Obituary “For her, culture was an essential part of society, not a decorative element”

Hildegard Hamm-Brücher with Klaus-Dieter Lehmann and Jutta Limbach (2008).
Hildegard Hamm-Brücher with Klaus-Dieter Lehmann and Jutta Limbach (2008). | © Goethe-Institut e.V.

Dr. Dr. h.c. mult. Hildegard Hamm-Brücher, retired minister of state, has passed away at the age of 95.

We are mourning for a great figure, who, as a member of the Goethe-Institut since 1970, exemplified and imparted the ideal values of German foreign cultural and educational policy: appreciation of diversity, equality of cultures, discourse and considering interpersonal encounters in life as a cultural achievement. Hildegard Hamm-Brücher passionately advocated giving the cultural work of the Goethe-Institut an independent structure, in particular in her capacity as Minister of State at the Federal Foreign Office from 1976 to 1982. For her, culture was an essential part of society, not a decorative element. Foreign cultural policy was the third dimension of foreign policy for her and she acted accordingly.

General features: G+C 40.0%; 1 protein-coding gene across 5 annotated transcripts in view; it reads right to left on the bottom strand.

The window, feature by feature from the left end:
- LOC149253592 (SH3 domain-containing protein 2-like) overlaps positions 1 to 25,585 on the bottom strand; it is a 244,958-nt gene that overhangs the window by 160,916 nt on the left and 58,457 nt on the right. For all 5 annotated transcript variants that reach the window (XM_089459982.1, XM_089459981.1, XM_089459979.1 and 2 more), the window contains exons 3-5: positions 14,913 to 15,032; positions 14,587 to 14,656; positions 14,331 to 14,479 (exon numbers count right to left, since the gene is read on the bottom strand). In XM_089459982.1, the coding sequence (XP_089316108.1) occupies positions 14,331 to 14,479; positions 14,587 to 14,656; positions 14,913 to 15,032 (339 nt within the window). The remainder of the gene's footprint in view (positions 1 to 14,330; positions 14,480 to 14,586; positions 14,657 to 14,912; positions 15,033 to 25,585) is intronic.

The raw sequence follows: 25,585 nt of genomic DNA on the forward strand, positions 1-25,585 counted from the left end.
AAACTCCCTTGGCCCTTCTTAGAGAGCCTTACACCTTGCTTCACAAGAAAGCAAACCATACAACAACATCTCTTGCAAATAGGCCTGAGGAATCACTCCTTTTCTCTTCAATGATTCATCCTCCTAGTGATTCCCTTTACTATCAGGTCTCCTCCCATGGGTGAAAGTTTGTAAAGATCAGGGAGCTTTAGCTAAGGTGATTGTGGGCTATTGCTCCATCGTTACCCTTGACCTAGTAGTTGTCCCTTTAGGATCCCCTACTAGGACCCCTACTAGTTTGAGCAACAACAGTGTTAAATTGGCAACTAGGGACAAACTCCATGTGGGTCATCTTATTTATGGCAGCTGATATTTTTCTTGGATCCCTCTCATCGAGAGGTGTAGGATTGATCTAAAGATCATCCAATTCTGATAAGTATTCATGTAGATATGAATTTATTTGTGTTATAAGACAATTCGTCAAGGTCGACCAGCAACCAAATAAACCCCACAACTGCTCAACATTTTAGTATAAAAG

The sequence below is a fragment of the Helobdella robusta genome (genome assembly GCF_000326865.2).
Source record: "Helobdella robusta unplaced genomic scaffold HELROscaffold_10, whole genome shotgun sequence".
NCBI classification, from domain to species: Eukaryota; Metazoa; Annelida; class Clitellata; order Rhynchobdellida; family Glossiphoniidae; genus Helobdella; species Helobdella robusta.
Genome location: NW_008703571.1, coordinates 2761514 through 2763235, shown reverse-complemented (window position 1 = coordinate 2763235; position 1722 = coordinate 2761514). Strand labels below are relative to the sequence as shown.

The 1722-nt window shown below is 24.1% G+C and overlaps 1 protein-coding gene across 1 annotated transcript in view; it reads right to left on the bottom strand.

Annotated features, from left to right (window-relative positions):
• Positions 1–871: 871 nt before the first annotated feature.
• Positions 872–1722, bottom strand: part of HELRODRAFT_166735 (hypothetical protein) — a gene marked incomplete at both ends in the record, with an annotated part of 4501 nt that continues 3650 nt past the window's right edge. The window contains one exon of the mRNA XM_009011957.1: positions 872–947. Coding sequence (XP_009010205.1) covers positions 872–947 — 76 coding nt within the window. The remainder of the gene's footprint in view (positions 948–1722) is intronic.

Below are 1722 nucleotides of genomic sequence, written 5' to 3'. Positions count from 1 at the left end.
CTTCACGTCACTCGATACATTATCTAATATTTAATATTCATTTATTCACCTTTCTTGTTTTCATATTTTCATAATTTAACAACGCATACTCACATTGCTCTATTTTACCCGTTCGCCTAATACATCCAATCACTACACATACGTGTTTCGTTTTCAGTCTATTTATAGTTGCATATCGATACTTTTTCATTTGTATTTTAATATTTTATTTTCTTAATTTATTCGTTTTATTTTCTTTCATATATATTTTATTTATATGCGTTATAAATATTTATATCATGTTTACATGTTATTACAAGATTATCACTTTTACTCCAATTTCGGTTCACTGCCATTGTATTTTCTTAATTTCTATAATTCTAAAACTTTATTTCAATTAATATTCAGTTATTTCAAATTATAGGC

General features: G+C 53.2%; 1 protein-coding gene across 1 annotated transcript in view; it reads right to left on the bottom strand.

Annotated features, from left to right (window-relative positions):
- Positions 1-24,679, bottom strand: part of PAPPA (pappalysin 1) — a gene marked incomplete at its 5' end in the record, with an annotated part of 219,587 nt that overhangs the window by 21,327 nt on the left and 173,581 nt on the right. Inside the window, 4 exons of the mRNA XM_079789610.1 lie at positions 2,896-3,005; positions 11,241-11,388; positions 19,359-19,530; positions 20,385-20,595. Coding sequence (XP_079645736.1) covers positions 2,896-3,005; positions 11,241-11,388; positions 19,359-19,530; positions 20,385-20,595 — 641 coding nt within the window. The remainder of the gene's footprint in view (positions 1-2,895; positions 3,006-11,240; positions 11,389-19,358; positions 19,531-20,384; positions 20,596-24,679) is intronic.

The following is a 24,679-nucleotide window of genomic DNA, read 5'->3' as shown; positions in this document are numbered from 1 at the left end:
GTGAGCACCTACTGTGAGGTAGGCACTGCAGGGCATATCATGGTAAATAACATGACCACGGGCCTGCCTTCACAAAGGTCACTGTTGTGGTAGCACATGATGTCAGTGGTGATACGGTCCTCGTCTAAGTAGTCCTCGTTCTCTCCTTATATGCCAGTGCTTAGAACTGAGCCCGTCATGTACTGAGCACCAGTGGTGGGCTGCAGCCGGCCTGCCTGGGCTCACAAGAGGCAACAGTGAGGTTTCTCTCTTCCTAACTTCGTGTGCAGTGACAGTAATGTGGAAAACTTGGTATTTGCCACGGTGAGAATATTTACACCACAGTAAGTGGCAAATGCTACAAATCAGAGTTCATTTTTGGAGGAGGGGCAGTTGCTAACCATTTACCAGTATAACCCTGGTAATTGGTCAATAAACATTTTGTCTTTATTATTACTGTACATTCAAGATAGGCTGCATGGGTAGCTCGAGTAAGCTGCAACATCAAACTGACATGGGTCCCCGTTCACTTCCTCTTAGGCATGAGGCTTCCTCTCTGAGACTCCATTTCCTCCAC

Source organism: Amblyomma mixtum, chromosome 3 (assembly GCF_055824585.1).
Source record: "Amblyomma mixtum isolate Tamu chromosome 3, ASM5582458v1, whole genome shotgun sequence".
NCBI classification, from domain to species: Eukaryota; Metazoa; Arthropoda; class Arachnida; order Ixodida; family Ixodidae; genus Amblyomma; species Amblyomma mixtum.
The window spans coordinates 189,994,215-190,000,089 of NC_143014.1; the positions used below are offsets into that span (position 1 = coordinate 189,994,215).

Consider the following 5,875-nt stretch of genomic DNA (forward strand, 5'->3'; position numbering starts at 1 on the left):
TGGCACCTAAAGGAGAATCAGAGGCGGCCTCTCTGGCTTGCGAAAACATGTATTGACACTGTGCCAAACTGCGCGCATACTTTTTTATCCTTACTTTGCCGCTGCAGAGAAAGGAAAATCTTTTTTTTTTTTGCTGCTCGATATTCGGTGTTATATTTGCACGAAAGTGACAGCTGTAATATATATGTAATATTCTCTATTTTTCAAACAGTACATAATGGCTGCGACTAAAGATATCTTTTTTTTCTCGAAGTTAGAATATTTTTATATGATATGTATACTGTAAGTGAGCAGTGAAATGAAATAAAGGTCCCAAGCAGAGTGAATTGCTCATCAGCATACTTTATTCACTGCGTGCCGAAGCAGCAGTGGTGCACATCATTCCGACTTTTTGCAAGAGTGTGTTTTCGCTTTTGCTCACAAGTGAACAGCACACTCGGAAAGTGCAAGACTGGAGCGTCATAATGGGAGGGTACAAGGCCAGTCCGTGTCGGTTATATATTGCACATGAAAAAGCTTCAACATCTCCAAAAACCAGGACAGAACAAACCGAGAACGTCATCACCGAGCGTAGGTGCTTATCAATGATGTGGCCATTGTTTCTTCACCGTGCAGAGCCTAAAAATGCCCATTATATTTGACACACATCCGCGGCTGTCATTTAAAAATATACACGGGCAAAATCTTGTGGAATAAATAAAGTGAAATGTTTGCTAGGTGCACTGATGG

We feel fortunate and grateful to have experienced her as an active member in our ranks for 45 years. Her presence was exemplary, her passion was stirring and her commitment to democracy was absolute. She never neglected the fact that a future can only be gained if we face the past. Her voice was heard, and her lived citizenship moved us all. In a weakening Europe, in a time of resurgence of populism, chauvinism and nationalism, we must not forget the narrative shaped by its liberal power.

My personal attachment to Hildegard Hamm-Brücher arose from many conversations. One major focus of them was the consequences of the great bloodletting that resulted from the emigration and annihilation of European Jewry and the painstaking efforts towards sincere reappraisal and reconciliation, also on the path of cultural cooperation in the world. This was major concern for her, who knew Sophie Scholl of the White Rose movement so well.

Her life compels us to vigorously defend the values of democracy and the rule of law, to enable diverse forms of access to education, and to grasp openness towards the world as a value. We will miss her as a valuable counsellor and interlocutor in our annual general meeting.

Klaus-Dieter Lehmann, President of the Goethe-Institut